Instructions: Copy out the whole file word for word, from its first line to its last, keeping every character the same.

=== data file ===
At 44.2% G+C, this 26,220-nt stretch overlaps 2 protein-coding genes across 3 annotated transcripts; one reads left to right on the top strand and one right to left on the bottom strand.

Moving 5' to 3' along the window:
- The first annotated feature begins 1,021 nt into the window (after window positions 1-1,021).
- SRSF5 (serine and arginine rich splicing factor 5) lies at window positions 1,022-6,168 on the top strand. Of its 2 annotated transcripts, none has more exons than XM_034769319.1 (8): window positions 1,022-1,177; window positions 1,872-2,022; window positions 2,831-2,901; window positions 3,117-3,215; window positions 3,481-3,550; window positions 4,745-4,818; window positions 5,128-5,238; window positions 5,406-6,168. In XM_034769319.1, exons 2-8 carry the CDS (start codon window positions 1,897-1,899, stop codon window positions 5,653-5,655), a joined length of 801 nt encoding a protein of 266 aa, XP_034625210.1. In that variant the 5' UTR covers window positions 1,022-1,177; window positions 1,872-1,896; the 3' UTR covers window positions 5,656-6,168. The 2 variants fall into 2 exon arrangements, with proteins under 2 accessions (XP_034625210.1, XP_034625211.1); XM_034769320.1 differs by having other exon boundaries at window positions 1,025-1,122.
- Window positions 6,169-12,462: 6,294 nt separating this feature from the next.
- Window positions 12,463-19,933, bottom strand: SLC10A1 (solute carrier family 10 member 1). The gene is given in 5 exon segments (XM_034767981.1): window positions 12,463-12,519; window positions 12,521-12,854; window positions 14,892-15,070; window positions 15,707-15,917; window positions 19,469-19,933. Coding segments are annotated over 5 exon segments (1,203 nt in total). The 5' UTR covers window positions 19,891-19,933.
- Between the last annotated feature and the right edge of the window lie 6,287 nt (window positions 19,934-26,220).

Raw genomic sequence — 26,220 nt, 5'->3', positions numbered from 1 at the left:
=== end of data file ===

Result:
At 44.2% G+C, this 26,220-nt stretch overlaps 2 protein-coding genes across 3 annotated transcripts; one reads left to right on the top strand and one right to left on the bottom strand.

Moving 5' to 3' along the window:
- The first annotated feature begins 1,021 nt into the window (after window positions 1-1,021).
- SRSF5 (serine and arginine rich splicing factor 5) lies at window positions 1,022-6,168 on the top strand. Of its 2 annotated transcripts, none has more exons than XM_034769319.1 (8): window positions 1,022-1,177; window positions 1,872-2,022; window positions 2,831-2,901; window positions 3,117-3,215; window positions 3,481-3,550; window positions 4,745-4,818; window positions 5,128-5,238; window positions 5,406-6,168. In XM_034769319.1, exons 2-8 carry the CDS (start codon window positions 1,897-1,899, stop codon window positions 5,653-5,655), a joined length of 801 nt encoding a protein of 266 aa, XP_034625210.1. In that variant the 5' UTR covers window positions 1,022-1,177; window positions 1,872-1,896; the 3' UTR covers window positions 5,656-6,168. The 2 variants fall into 2 exon arrangements, with proteins under 2 accessions (XP_034625210.1, XP_034625211.1); XM_034769320.1 differs by having other exon boundaries at window positions 1,025-1,122.
- Window positions 6,169-12,462: 6,294 nt separating this feature from the next.
- Window positions 12,463-19,933, bottom strand: SLC10A1 (solute carrier family 10 member 1). The gene is given in 5 exon segments (XM_034767981.1): window positions 12,463-12,519; window positions 12,521-12,854; window positions 14,892-15,070; window positions 15,707-15,917; window positions 19,469-19,933. Coding segments are annotated over 5 exon segments (1,203 nt in total). The 5' UTR covers window positions 19,891-19,933.
- Between the last annotated feature and the right edge of the window lie 6,287 nt (window positions 19,934-26,220).

Raw genomic sequence — 26,220 nt, 5'->3', positions numbered from 1 at the left: